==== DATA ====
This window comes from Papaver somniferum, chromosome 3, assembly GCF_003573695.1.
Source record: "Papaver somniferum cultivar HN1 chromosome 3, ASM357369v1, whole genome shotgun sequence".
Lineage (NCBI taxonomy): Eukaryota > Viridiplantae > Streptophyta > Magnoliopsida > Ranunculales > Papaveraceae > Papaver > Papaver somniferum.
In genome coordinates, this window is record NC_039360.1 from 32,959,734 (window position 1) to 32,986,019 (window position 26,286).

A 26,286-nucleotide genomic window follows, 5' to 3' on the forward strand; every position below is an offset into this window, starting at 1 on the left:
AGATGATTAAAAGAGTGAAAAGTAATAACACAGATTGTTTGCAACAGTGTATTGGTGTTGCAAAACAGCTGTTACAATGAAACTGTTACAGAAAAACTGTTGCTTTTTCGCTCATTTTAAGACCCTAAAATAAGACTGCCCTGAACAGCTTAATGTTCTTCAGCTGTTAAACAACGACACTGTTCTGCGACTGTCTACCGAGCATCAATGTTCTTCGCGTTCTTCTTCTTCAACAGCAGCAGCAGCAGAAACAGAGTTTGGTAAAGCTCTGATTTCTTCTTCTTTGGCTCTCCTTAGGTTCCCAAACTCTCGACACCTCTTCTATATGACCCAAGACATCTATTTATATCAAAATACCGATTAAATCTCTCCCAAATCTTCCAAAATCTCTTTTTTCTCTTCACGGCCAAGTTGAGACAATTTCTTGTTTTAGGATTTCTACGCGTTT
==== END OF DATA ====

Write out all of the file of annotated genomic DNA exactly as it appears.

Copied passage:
This window comes from Papaver somniferum, chromosome 3, assembly GCF_003573695.1.
Source record: "Papaver somniferum cultivar HN1 chromosome 3, ASM357369v1, whole genome shotgun sequence".
Lineage (NCBI taxonomy): Eukaryota > Viridiplantae > Streptophyta > Magnoliopsida > Ranunculales > Papaveraceae > Papaver > Papaver somniferum.
In genome coordinates, this window is record NC_039360.1 from 32,959,734 (window position 1) to 32,986,019 (window position 26,286).

A 26,286-nucleotide genomic window follows, 5' to 3' on the forward strand; every position below is an offset into this window, starting at 1 on the left:
AGATGATTAAAAGAGTGAAAAGTAATAACACAGATTGTTTGCAACAGTGTATTGGTGTTGCAAAACAGCTGTTACAATGAAACTGTTACAGAAAAACTGTTGCTTTTTCGCTCATTTTAAGACCCTAAAATAAGACTGCCCTGAACAGCTTAATGTTCTTCAGCTGTTAAACAACGACACTGTTCTGCGACTGTCTACCGAGCATCAATGTTCTTCGCGTTCTTCTTCTTCAACAGCAGCAGCAGCAGAAACAGAGTTTGGTAAAGCTCTGATTTCTTCTTCTTTGGCTCTCCTTAGGTTCCCAAACTCTCGACACCTCTTCTATATGACCCAAGACATCTATTTATATCAAAATACCGATTAAATCTCTCCCAAATCTTCCAAAATCTCTTTTTTCTCTTCACGGCCAAGTTGAGACAATTTCTTGTTTTAGGATTTCTACGCGTTT